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Where can you find famous foreigners buried in France?

English kings, American superstars, Irish writers and the supposed inventor of rugby are among the famous figures buried in France. Here's where to find their graves to pay your respects.

A lady mourns at the grave of Jim Morrison, at the 50th anniversary of his death in 2021.
A lady mourns at the grave of Jim Morrison, at the 50th anniversary of his death in 2021. (Photo by Martin BUREAU / AFP)

Since the medieval period, France has served as an influential economic and cultural powerhouse, so it is no surprise that the country draws famous figures from around the world, many of whom are eventually buried here. 

Père Lachaise cemetery in Paris offers walking tours and maps of the graves of famous people, but memorials for other high-profile people buried in France are a little harder to find. 

Gertrude Stein 

American Gertrude Stein was an important literary figure who spent much of her life in France. She is best known for organising artistic salons which would draw together figures like Ernest Hemingway, Pablo Picasso, F Scott Fitzgerald and Henri Matisse. Stein is credited as fostering the cultural melting pot that made Paris such an engine of creativity in the 20th century.

She was also a writer in her own right. Stein died aged 72 in 1946 and was buried in the Père Lachaise cemetery in Paris. 

Henry II

Henry II was the King of England from 1133-1189 and also controlled large swathes of northern and western France.

During his reign, he set the foundations of what would later become English Common Law. Henry II was married to Eleanor d’Aquitaine but had many children out of wedlock and was recently described by the Rest is History podcast as a “massive lad”.  He was best known for ordering the killing of Archbishop Thomas Beckett who had threatened him with excommunication.

Henry II was born in France and spent much of his life here supervising his huge realm. He collapsed after a disastrous battle and was buried in Fontevraud Abbey, which is in between Tours and Angers.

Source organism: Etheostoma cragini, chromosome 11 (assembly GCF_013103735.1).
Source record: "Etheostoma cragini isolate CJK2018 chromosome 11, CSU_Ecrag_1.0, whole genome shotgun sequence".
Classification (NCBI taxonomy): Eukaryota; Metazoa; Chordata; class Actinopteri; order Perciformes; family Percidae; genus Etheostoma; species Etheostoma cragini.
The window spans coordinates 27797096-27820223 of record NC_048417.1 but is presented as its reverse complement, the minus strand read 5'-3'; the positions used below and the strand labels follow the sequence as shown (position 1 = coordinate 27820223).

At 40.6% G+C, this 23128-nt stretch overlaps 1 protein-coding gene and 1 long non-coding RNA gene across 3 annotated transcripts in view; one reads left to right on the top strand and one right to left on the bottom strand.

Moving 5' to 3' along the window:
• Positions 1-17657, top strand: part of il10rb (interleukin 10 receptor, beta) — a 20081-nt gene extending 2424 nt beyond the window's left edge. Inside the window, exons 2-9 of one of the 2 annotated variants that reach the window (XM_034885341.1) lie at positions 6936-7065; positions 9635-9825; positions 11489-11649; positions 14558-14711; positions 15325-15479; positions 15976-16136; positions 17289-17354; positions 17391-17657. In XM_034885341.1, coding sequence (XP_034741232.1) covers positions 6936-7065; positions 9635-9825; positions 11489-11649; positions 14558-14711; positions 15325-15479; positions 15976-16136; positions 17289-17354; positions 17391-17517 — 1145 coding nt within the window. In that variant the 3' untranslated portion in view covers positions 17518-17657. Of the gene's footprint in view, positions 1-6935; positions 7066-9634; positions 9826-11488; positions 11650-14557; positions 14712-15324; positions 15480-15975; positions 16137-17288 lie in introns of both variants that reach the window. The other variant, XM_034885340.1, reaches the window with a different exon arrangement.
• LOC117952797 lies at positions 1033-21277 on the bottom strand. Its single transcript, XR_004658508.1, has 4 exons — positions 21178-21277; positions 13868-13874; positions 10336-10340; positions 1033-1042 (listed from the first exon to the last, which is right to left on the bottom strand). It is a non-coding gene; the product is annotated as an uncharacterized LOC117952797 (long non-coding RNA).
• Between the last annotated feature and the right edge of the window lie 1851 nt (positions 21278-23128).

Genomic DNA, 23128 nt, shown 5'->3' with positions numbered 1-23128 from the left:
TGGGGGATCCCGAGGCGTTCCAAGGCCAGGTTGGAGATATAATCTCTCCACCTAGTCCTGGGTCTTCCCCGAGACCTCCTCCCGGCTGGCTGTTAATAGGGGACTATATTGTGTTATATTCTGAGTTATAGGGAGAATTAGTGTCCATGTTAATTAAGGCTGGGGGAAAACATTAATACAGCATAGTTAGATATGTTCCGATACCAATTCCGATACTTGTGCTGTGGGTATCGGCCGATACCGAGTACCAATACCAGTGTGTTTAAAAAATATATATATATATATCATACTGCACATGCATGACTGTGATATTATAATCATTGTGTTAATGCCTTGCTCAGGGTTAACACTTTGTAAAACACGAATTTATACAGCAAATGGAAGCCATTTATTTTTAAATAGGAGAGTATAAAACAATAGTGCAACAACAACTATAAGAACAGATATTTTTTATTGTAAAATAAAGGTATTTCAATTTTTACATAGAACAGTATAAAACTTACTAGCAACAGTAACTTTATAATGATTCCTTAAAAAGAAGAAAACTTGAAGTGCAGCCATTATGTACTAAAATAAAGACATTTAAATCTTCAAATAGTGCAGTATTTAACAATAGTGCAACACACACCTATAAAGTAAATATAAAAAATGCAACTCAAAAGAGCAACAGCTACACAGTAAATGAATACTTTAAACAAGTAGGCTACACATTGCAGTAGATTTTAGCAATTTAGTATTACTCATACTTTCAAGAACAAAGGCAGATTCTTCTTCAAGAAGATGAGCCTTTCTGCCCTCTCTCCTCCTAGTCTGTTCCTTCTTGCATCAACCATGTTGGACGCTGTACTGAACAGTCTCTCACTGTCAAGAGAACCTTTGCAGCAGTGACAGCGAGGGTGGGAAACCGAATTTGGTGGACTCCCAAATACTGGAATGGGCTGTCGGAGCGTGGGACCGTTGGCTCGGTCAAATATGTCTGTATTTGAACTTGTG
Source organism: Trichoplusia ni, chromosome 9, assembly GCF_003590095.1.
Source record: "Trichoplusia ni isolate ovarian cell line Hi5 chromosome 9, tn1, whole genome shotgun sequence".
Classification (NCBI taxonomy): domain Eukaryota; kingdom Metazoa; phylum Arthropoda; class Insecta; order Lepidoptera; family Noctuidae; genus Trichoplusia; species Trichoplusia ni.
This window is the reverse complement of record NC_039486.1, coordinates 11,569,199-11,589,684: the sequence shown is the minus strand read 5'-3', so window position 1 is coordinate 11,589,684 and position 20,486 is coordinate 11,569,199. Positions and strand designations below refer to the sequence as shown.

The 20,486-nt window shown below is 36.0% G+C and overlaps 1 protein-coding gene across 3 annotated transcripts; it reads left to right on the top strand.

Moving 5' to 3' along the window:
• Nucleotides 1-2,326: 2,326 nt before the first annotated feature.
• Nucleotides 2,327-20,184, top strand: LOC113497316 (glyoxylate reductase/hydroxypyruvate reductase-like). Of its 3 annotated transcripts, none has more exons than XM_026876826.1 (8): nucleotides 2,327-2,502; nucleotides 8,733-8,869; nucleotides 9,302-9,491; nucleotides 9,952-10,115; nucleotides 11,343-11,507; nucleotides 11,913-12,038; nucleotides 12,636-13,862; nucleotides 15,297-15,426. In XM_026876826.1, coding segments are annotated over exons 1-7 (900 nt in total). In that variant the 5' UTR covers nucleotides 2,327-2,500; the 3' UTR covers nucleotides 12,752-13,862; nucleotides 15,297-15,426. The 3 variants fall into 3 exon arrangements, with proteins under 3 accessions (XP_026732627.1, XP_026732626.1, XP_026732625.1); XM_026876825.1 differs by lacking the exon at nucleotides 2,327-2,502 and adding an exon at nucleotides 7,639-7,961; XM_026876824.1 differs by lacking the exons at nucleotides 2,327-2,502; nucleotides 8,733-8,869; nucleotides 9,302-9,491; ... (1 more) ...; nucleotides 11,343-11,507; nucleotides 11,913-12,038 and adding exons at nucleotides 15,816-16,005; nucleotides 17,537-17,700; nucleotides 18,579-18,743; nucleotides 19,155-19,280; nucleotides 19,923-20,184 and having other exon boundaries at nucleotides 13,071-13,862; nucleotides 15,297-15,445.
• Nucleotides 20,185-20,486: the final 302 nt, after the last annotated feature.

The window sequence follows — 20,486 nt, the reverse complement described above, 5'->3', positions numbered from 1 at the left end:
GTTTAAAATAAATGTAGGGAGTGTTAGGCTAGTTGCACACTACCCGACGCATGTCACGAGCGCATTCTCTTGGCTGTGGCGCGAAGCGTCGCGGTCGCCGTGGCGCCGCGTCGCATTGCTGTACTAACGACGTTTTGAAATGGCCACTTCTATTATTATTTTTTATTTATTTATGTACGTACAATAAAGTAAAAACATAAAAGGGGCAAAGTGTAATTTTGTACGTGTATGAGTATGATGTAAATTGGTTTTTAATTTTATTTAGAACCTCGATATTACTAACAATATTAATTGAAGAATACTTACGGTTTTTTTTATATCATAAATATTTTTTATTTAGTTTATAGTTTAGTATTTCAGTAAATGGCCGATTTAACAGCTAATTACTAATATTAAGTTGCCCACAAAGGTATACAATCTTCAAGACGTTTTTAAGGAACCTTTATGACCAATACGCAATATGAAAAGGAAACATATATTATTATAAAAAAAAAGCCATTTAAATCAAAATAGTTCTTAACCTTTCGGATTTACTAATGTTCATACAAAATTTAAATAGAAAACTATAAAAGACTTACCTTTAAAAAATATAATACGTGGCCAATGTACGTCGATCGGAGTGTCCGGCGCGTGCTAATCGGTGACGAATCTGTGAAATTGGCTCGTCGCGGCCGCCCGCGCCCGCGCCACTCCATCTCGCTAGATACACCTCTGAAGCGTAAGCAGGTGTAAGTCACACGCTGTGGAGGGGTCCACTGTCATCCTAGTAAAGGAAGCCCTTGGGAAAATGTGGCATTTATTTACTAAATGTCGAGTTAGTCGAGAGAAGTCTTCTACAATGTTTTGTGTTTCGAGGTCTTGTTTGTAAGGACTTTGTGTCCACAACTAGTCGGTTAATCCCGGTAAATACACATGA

Richard the Lionheart

Henry’s third son, Richard I, went on to become Richard the Lionheart of England. He was killed by a crossbow while fighting in France (the crossbowman was later flayed alive and hung). His body was laid to rest alongside his mother and father at Fontevraud Abbey while his heart was placed in a tomb in Rouen cathedral. 

Leonardo da Vinci 

Leonardo da Vinci was the ultimate renaissance man. A scientist, inventor, artist and engineer, he is widely considered a genius.

Da Vinci spent most of his life in what is now Italy, where he was born, but moved to France at the invitation of the king for three years up until his death from a probable stroke in 1519. He is buried in the chapel of Saint-Hubert near the entrance of the Château d’Amboise, in the Loire valley. 

Pablo Picasso 

Another giant of the art world, Pablo Picasso is most famous for his Guernica painting which captured the chaos of the Spanish Civil War.

The Spanish painter lived much of his life in France and was based in Paris during the Nazi occupation. Picasso died in 1973 and was interred in the Château of Vauvenargues in Aix-en-Provence – a property he owned. 

Philip Astley 

Philip Astley is widely considered as the father of the modern circus.

Born in 1742, this Englishman integrated clowns, animals and acrobats into his shows and became so famous that Louis XV of France invited him to perform at the Palace of Versailles. In 1782, Astley created the first ever purpose-built circus in France – a place known as the Cirque Anglais in Paris – which was later destroyed in a fire. Suffering badly from gout, he died in 1814 and is buried in Père Lachaise cemetery in Paris. 

Samuel Beckett 

Celebrated Irish writer Samuel Beckett is best known for his absurdist style. Born in Dublin, he studied languages at university and moved to Paris where he held several academic posts. His most famous work, Waiting for Godot, was originally written in French.

Beckett died of emphysema in 1989 and was buried with his wife in Paris’ Montparnasse cemetery. When asked what kind of gravestone he wanted, Beckett reportedly replied “any colour, so long as it is grey”. 

Susan Sontag

Susan Sontag was a prominent American 20th century intellectual, philosopher, writer and critic. She died in New York aged 71 but was buried in the Montparnasse cemetery in Paris – a city where she had studied at the Sorbonne. 

Saint Thomas Aquinas